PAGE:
As a college and graduate student, I have been told that internships are important and can open crucial doors for my career. “Get an internship and all the doors will be open,” they said. But is it really that simple and straightforward? I am a full-time graduate student with an internship and a part time job who is trying to be a human and do all the other things like sleep, make and eat healthy food, exercise regularly, spend time with my friends and family, play with my cat, be a good partner, sister, daughter, etc. If your life is anything like mine, it may feel like it’s just a big to-do list and not something that you have time to be intentional about. So, how do we resist the tendency to just follow the mundane routine of simply checking things off the to-do list? Here are 7 tips that will help you make the best of your internship experience while being a busy student.
1.Be clear about your expectations.
Not all internships are alike. Before you start your internship, be clear about your intentions. Are you trying to learn more about this field, trying to get a job at the company, or simply looking to learn more about different options that exist? During my time in college and graduate school, I held a number of internships, all of which have taught me something. Some taught me that direct service in crisis situations were not for me, while others steered me in unexpected directions. I knew that I wanted to learn more about grantmaking and grant writing when applying for this position, but I had no idea that I would come to enjoy the field of philanthropy so much.
2. Allow yourself to be surprised.
Clear expectations can give you some direction, but be sure to leave room for the unexpected. Do your research and be clear about what you want, but be open to new ideas and possibilities. You don’t know what you don’t know. I didn’t know much about foundations before my internship at The Healing Trust, but I’ve learned a lot about philanthropy and about myself. Internships are the perfect time to let yourself be surprised.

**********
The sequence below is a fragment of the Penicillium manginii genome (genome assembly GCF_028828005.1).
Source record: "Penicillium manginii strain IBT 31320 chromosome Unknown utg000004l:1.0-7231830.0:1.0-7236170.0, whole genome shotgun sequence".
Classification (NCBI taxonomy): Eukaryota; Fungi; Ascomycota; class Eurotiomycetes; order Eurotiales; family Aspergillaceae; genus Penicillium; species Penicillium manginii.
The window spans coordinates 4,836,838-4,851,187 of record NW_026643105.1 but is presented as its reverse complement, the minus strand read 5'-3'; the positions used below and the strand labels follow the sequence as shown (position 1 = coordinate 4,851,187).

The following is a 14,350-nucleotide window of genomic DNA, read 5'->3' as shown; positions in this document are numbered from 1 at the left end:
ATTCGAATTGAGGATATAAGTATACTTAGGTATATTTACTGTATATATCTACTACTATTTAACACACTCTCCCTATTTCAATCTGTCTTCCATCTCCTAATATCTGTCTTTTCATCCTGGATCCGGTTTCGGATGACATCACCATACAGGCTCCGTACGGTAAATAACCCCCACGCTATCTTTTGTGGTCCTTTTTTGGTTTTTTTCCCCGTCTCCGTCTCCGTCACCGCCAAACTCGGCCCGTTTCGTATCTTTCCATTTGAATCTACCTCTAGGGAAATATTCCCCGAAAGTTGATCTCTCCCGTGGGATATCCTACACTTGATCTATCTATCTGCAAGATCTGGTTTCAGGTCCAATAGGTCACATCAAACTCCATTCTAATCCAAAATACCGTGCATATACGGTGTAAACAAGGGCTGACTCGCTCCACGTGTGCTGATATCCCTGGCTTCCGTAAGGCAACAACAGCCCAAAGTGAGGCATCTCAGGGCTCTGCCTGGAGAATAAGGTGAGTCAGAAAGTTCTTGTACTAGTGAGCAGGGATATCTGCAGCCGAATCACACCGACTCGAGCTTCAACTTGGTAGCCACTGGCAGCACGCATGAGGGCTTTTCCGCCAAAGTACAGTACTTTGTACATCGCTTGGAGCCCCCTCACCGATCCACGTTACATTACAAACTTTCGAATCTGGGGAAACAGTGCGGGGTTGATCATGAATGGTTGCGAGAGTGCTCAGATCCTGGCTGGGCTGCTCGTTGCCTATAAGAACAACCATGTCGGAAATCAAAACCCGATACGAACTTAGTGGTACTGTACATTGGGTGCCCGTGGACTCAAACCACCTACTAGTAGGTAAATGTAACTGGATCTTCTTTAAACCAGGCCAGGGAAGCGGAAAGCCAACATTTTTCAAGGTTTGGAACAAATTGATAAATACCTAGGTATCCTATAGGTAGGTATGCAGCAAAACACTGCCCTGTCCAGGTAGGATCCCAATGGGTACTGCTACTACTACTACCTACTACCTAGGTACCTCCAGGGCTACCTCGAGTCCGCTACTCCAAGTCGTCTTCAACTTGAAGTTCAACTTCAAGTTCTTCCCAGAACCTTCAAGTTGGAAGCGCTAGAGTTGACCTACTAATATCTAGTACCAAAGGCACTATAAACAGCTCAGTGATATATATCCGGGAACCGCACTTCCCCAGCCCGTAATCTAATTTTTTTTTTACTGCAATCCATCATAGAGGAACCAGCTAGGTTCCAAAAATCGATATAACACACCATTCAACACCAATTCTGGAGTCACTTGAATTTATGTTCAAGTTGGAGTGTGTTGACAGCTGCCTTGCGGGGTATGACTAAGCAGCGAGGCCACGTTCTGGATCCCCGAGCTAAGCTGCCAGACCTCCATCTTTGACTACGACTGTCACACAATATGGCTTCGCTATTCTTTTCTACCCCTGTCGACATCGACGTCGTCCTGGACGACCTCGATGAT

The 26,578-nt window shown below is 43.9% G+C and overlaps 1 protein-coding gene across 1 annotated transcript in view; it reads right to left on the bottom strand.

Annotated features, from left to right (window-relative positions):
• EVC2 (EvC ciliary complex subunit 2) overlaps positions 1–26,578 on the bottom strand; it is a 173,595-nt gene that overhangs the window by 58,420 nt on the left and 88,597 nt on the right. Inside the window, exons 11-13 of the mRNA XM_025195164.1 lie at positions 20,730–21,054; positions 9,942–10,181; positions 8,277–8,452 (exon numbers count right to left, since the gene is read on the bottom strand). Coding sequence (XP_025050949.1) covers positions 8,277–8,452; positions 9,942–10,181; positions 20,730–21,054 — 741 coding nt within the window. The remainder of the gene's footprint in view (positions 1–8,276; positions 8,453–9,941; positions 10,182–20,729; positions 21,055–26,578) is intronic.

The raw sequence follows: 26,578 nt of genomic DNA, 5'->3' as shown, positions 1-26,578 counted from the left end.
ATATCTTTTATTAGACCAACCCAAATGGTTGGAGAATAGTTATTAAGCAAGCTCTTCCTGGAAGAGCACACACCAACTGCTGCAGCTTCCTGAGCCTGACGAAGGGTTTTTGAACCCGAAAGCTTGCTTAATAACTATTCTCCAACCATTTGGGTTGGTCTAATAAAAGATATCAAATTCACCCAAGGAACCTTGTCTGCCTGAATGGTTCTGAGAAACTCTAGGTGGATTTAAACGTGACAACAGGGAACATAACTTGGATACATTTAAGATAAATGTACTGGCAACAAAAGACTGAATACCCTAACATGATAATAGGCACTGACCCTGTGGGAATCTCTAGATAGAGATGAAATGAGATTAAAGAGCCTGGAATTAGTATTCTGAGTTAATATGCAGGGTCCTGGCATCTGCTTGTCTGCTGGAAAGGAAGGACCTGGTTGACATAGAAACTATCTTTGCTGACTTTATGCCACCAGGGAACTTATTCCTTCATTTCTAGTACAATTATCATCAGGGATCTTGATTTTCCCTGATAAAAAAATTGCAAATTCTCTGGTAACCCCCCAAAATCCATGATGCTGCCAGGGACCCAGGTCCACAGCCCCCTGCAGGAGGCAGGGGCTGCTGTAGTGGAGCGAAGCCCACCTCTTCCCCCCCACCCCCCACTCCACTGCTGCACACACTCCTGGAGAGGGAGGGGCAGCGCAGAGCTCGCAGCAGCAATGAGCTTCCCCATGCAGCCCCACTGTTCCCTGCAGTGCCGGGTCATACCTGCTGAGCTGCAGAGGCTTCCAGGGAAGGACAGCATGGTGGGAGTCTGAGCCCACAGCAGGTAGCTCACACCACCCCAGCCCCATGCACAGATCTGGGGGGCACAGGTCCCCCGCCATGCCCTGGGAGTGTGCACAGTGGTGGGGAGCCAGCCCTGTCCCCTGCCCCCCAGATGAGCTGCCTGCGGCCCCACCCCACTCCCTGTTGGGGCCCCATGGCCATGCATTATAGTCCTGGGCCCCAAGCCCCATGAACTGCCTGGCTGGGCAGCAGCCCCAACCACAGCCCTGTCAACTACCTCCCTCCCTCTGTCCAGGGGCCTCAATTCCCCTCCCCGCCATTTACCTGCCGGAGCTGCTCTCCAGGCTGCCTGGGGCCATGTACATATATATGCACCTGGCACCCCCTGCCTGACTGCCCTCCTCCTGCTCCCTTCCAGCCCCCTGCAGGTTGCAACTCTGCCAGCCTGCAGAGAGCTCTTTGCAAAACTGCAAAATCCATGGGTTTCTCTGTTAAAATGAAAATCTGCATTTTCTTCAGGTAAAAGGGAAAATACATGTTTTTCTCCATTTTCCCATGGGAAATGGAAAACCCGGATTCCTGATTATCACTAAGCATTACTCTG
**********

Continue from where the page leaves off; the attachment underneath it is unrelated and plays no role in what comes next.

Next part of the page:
3. Invest in Relationships.
In addition to focusing on building relationships with people that can hire you, build relationships with your fellow interns and cohort. Your peers will grow with you and may be potential contacts and references in the future. Build bridges and remember to consider long-term needs.
You don’t know everything yet. You may be an expert in some things, but you are not an expert in all things. Own the skills that you currently have and be open to learning from the people who have been doing the work for longer. Give serious consideration to the feedback you receive and hold on to what is useful. Learn what to do and also what not to do. There is always a lesson to be learned.
Push yourself out of your comfort zone. Try new projects and ask questions. Your internship is a time of possibilities, so allow yourself to be courageous and to make mistakes. Your mistakes may be some of your best teachers. None of us like making mistakes, but I am learning that mistakes are part of doing the work. The only way to never make a mistake is to never do anything. Always try your best, but don’t let the fear of mistakes doesn’t keep you from trying and doing new things.
Make time to reflect intentionally on the internship. Ask yourself if you are doing your best and if you can see yourself working at a similar organization. Ask for feedback and evaluate your performance to see what you can improve. Work with your supervisor to create a learning or development plan and be clear on what you want to learn and how you would like to improve. Invest in yourself and in your professional development. You are your biggest asset.
7. Be Curious.
Have the courage to ask the hard questions. You bring fresh eyes to the organization –use that lens to question what others may take for granted and suggest new ideas.
As cliché as this might sounds, you will never be this young and this free. Enjoy your time as an intern. Practice and hone your skills. Learn from your peers and those who know more than you.
Learn more about The Healing Trust’s internship opportunities.
Judith Clerjeune is a third year student at Vanderbilt Divinity School.